You have taught me to be strong. You have filled the gap in my mind of being parentless. You have fed me just as birds feed their young ones! This is through your lunch program. You have also ensured that I stay at peace by taking me to a boarding school. You have made me to feel a sense of belonging between people by instituting GETUP programs.

Thank you Umoja for getting me up when I was down, for clothing me when I was naked. For giving me water when I was thirsty. For giving me hope when I had lost hope.

Father God, I pray that it may continue so that others can also be helped.

I share Esther’s words with incredible pride. She is incredible, and her story pushes against so many of the narratives of loss we are hearing daily. On Saturday, Esther told a group of Umoja students and local leaders, “I am sure of a bright future.” As always, her presence and confidence were striking. All of us are also sure that her future is bright.

For me, the question still remains—what of the other six home visits we did on that day I first met Esther? What if for every Esther there are six more stories that I can’t tell so easily? But these questions don’t take away from the brightness of Esther’s future, the confident grace of her presence. Her story is one of hope, and it’s worth telling.

An Addendum

Now, it’s the next week. I’ve been to two more schools, six more home visits with Umoja students. None of these stories are Esther’s story: I feel heavy with the weight of bearing witness to these lives.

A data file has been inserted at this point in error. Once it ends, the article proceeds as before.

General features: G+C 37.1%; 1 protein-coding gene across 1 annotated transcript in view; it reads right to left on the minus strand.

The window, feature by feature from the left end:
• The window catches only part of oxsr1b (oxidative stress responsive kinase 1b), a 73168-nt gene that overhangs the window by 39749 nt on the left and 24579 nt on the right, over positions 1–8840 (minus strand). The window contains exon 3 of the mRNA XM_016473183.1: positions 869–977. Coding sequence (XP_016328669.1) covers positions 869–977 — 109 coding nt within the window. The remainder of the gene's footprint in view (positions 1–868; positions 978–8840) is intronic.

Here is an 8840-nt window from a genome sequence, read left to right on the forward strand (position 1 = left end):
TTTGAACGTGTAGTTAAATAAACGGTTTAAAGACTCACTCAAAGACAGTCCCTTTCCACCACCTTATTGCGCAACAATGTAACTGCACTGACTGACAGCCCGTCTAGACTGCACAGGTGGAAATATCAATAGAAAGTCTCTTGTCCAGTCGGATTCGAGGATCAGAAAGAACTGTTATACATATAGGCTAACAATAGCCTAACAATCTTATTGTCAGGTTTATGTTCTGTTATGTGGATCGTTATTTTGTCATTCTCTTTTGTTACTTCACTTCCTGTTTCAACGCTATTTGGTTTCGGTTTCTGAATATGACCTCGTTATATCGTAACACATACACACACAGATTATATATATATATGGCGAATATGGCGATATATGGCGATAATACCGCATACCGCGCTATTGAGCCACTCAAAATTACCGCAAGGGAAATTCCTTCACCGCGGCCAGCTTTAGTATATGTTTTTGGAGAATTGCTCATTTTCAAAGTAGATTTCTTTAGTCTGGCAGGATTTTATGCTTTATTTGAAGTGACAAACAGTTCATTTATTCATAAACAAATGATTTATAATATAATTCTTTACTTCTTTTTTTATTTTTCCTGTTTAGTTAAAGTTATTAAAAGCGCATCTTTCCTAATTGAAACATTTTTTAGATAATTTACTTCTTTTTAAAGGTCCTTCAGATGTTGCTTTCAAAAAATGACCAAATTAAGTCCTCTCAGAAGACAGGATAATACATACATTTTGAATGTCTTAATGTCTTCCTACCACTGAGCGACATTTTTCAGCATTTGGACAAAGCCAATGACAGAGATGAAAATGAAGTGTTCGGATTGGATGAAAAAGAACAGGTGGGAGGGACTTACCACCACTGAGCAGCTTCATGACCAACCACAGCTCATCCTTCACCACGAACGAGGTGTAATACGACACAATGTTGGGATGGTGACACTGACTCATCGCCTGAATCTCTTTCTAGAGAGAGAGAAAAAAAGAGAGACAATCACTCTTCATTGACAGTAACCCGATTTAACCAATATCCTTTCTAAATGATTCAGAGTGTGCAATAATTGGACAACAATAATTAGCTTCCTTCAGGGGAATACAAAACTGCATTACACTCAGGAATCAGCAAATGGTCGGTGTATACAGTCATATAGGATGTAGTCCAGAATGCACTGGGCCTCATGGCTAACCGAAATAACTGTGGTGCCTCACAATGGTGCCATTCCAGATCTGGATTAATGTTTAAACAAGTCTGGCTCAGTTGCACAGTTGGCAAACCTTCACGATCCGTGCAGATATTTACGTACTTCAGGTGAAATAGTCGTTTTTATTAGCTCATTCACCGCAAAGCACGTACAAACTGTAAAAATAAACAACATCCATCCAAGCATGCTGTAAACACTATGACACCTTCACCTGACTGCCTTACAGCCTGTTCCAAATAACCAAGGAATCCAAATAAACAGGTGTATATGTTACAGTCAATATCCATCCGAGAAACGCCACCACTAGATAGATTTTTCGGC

I’ve met Peter, whose father was so sick he couldn’t shake our hands for the pain. Peter, whose brother is ill, and who has eaten no food except the Umoja school lunch for the last several days. And I’ve met Lavender, who is in last place in her class ranking because she spends her time caring for her two younger sisters when her father disappears. And I’ve met Mercy, who is one of six children supported by one grandmother. When we asked Mercy what she wanted to do when she was older, she said she wanted to work for the Umoja Project so she could help others. Her marks are average, but most likely not high enough to be supported through high school.

What do I do with these lives? What do I do with these images, these snapshots into lives of people I will mostly likely never meet again? For every Esther, one can turn a corner and find another story of need, of pain, of unfulfilled potential.

These stories don’t slake our hope; they can’t take away from the stories that are delights to tell. But they shouldn’t go untold just because they make us cringe. These stories make us look our inadequacy in the face and ask, what now, what now?

I don’t have answers. I don’t have much at all in the face of all of this. I’ll stay in it, keep listening, keep telling stories. Please stay in it with me.